Gretta’s Gifts–What I Learned from My Dog

(Originally posted May 14, 2012)

This past weekend, we had to put one of our beloved dogs to sleep. Gretta was an eleven-year-old Border Collie. She wasn’t simply an amazing companion to our family, she was family.

I have been a pet lover and owner my entire life. I’ve had guinea pigs, horses, rabbits, chickens, cats, a goat, ducks and many dogs. While I appreciated and cared for each animal, there were only a few I developed a deep bond with and among those few, the bond was deepest with Gretta.

After having lost our boxer to brain cancer, we were ready for a new dog. I had been looking for a few weeks and knew I wanted a Border Collie. I spent my evenings searching BC rescue and our local animal shelter’s online sites. One evening I saw her–one look at her photo and I knew she was the dog for us! There was just that special something in her eyes that pulled me in.

A few emails, application forms, background check and a two-hour drive to an adoption event later, I met my girl! When Gretta came around the corner, her attachment to me was as immediate and thorough as my attachment to her.  As they say, the rest is history.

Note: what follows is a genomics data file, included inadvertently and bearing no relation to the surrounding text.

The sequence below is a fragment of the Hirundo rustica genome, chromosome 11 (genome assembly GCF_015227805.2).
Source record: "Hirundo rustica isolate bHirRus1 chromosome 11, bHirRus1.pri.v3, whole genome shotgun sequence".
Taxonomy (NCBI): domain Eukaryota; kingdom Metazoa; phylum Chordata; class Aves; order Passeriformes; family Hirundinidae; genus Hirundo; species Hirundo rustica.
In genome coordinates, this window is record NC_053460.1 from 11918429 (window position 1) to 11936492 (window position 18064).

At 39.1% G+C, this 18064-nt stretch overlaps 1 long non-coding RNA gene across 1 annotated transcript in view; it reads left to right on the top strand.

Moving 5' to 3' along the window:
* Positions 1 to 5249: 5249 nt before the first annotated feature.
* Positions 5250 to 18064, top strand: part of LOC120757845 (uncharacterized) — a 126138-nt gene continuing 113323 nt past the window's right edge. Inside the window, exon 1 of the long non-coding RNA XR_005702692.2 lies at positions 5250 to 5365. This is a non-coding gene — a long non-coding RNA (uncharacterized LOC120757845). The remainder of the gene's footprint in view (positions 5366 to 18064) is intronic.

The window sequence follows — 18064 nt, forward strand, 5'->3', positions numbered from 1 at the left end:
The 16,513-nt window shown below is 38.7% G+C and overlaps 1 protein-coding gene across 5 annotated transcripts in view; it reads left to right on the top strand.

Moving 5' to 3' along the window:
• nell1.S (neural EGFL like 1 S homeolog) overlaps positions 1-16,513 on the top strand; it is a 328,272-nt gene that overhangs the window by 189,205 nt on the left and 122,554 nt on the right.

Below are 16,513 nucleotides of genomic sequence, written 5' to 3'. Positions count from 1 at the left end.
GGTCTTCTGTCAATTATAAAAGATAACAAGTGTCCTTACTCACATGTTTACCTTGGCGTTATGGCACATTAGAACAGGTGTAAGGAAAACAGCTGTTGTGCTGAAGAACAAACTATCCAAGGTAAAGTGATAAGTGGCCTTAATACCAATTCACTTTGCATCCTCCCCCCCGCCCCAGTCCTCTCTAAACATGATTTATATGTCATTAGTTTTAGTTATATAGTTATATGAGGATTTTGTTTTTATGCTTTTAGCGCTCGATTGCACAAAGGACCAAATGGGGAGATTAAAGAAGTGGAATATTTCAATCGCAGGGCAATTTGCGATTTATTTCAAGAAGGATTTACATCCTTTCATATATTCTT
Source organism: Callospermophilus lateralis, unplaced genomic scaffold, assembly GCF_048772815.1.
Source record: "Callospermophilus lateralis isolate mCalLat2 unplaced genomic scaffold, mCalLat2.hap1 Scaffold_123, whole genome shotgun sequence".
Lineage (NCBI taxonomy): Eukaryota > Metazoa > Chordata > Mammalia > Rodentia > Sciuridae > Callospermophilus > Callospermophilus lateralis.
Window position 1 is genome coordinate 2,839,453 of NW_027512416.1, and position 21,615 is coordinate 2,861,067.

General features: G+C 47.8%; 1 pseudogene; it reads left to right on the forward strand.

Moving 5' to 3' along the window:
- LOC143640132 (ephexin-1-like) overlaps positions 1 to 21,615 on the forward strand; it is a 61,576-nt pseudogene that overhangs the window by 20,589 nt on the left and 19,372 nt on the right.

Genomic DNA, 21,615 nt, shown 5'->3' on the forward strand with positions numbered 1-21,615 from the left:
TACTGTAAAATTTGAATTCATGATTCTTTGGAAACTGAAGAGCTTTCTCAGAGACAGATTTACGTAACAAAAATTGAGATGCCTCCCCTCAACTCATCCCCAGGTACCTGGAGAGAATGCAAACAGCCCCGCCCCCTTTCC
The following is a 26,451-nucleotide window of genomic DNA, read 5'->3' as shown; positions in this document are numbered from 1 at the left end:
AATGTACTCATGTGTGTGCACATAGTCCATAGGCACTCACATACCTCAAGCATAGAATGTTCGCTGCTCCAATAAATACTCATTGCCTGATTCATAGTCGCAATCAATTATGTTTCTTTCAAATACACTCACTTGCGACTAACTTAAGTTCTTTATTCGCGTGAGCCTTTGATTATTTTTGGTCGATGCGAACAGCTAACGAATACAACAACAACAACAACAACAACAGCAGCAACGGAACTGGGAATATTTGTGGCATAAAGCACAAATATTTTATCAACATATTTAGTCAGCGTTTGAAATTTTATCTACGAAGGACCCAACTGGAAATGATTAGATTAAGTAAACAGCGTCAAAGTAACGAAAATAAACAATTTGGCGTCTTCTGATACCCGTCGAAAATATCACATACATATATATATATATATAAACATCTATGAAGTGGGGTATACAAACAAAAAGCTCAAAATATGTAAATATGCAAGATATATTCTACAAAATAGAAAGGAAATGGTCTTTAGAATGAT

There is a reason Border Collies are touted as the smartest breed…because they are! Life with Gretta was vastly different from life with our boxer! Gretta challenged us as pet owners. She didn’t wait for us to tell her what to do, she schooled us. She taught us her language, her favorite activities–she loved to play hide and seek–and that she was not just a dog, she was a dog with personality! She played jokes on us; she was a gracious hostess, greeting every visitor to our home with a gift; and she was refined, always crossing her front paws when she laid down. She was an Alpha dog, but also very obedient and well-mannered. In all, she was a perfect pet.

Any pet lover knows we get far more from our pets than we give. I would like to share a few of the gifts and lessons I received from my beautiful Gretta.

Acceptance–The initial photo I saw of Gretta showed a scrawny six-month old shelter dog. I looked past that and saw the warmth in her eyes. I don’t know what she saw in us, but I imagine she saw hope of a good home and family. We accepted one another for the unseen potential. Ironically, Gretta grew into a gorgeous dog and on a regular basis received compliments on her beauty! I try to look at each person I meet with the same level of acceptance–it’s not what’s on the surface that matters.